The eternal flame and 30-metre tall monument in Glory Square make an impressive centrepiece to Russia’s ‘City of Military Glory’.
Under clear skies, I joined the locals to enjoy the more modern side of Khabarovsk; the vibrant beer tents along the river promenade, where I found it much easier to enjoy the evening now that the bike was being repaired and I was no longer the only person out on the streets.
The taxi took me back to the Maestro’s workshop the next afternoon. My heart sank when I saw a bike still in bits. A blinding white pinpoint of light was sparking from the end of Geni’s welding torch.
When it stopped and the afterglow faded from my retina I could see that the broken frame had been neatly welded and looked as good as new. Nice!
Geni showed that he had strengthened it with a steel rod, and pointed out a hand-crafted piece restoring the connection between bike and exhaust.
This wasn’t a quick bodge, there was real care and skill being applied. On into the evening, Geni and his three helpers buzzed around my bike. One of the team applied my chain lube, treating it as if every drop was precious.
He positioned the nozzle and applied one drop at a time, giving each link no more and no less than it was due. No pulling the trigger and spinning the wheel for these guys, this was precision maintenance born of a different economic need.
To them, every drop of chain lube was precious. Why waste something that you would just have to pay for when it ran out? I watched this in awe because it wasn’t their chain lube that they were rationing, it was mine.
It didn’t matter to them that it wasn’t their own money at stake, they were treating my bike and my belongings just the same as they would treat their own.
They worked until half-past seven, checking every inch of the bike. I couldn’t imagine anyone going to such lengths to perfect their own bike, never mind doing so on behalf of a complete stranger.
Try your local dealer and see if they would drop everything and work into the evening as if there was some grand prize to be won for best bike. That’s what it looked like, it looked like they were aiming to win ‘best in show’.
I learned that it was Geni’s birthday. The guy was working on my bike on a Saturday evening and it was his birthday.
The frame and pannier rails were completed, the oil was changed, new fork gaiters were fitted, chain tension adjusted, spokes tightened, brake fluid topped up, dangling cables secured with cable ties, broken bulbs replaced, body panels secured, and the whole thing was topped off by cleaning the front mudguard and painstakingly applying some new stickers.
The Yamaha factory didn’t put that much care into producing the bike, and by the time The Maestro and his team had finished, it was as good as new and felt perfect. I couldn’t believe my luck.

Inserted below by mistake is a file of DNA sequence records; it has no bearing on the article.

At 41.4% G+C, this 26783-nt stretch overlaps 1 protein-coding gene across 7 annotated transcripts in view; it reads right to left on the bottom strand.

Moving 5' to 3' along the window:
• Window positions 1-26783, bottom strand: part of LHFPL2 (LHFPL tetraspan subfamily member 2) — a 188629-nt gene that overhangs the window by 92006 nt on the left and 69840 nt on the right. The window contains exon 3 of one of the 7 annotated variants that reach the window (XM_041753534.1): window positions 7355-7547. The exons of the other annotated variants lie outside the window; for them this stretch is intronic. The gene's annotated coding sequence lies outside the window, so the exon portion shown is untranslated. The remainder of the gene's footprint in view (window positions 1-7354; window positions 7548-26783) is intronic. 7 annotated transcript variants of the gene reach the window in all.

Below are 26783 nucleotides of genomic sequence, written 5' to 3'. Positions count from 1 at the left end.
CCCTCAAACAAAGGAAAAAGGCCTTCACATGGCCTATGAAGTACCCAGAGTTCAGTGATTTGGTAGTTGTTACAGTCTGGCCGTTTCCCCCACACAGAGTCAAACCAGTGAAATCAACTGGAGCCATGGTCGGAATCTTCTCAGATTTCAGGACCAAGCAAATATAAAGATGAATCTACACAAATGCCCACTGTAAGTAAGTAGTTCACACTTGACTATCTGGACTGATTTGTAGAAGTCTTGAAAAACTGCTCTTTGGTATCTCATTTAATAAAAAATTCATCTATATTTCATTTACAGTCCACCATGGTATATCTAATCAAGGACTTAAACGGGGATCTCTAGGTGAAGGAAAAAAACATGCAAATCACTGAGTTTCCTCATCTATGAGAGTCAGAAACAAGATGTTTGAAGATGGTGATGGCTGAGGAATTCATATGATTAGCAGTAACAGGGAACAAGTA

Igor, who had done a large part of the welding, gave me a keyring made from an AK47 cartridge. Igor was an avid collector of foreign coins and showed me some of his prizes. I could only add a pound coin, but he still seemed delighted.
I vowed to always keep that memento for my bike keys, though I did wonder what airport security might make of it when I flew to Vancouver for the next stage of the trip.
The Road To Vlad
I was back on the road. The bike felt amazing. I felt relief and excitement. It was late, but it was dry and being back on board a bike that felt stronger than ever quickly got me to thinking about the big prize; my arrival in Vlad. Vladivostok.
I knew that once I got there it would be plain sailing all the way home across America. It was within range now, after coming so close to defeat, to disaster, I had been rescued and there were just 500 miles between me and the glory of reaching Vlad.
It was after eight but the idea of spending another night in the Sapporo was unthinkable. I would ride through the night and I’d be in Vlad. I was on too much of a buzz to be sensible and go to bed.
I was going to bloody well do it! I was going to make it to Vlad! I picked up the route south, thinking that Geni The Maestro and his team would never truly know how grateful I was.
I rode into the night. In the dark, all the traffic seemed to be coming the other way and I was nearly wiped out by overtaking cars that hadn’t seen me or didn’t care. It was tough and tiring.
There was no point rushing to arrive in the early hours of Sunday morning, so I kept to cruising speed. Apart from the occasional excitement of the death-wish drivers, I began to nod off.
Leaving Khabarovsk I’d been fired up, but now I needed a rest. I took a turning onto a side road, parked up in complete darkness, and switched off the engine.
Sitting on the bike with the side stand down and the bars turned all the way to the left, I could lay my left arm across the tank, rest my head on my arm, and doze off for a while, listening to the occasional whoosh of a car passing on the main road. I’d rested like this a few times on the trip and it was remarkably comfortable, but I’d always kept one nervous eye on the surroundings.
This time, I didn’t worry at all and quickly went to sleep. I felt contented, somehow proud of the fact that I was so used to travelling that I could happily sleep out in the open without a care in the world.
I was 15,000 miles from home (and just 23km from China according to the last road sign), but after 84 days and 20 countries, the bike was my home and it felt as safe and comfortable as my own bed.
I woke when the sun started to rise and cruised the last 200 miles on empty roads, arriving in a deserted Sunday morning Vladivostok with just a few early risers out clearing rubbish.
The GPS seemed to be taking me to a block of council flats until I rounded a corner and saw the hotel sign. There it was. Hotel Vladivostok. I had done it. I was there. I’d ridden my bike to Vladivostok!
Nothing else had ever come close to the feeling of parking my motorbike in front of the hotel, after all the planning, the preparation, the dreaming.
The real goal was to ride all the way around the world, but right then, right there, I knew I’d done it. Years of my life had gone into this and I’d done it. I had fucking done it.
I know that riding your bike for a few thousand miles is far from being the most amazing thing ever, but that’s how I felt and it was weird that nobody had a bloody clue that this was the most important moment of my life.
I looked around at people just going about their business, ordering breakfast, paying bills, making plans for the day. I wanted to scream and cheer: Yes! I’ve made it! Hotel Fucking Vladivostok! Come on! Come on you people, don’t you realise? I made it!
It was a moment of delight, of relief, of happiness, and of pride, and if I close my eyes I can still feel it.
A Chinese tourist kindly took a photo of me and I know that in that moment, standing in front of the Hotel Vladivostok, with my beautiful bike just behind me, I was the king of the world.
My dream had come true. With a little help from the Maestro of Khabarovsk and all the other people I’d encountered along the way, I’d done it.
The workshop in Khabarovsk can be found at: N 48 25.278, E 135 06.937 Pokraska Polirovka Motoremont Ulitsa Industrialnaya 8A Telephone 8924-201-7914 Yevgeni Alexandrovich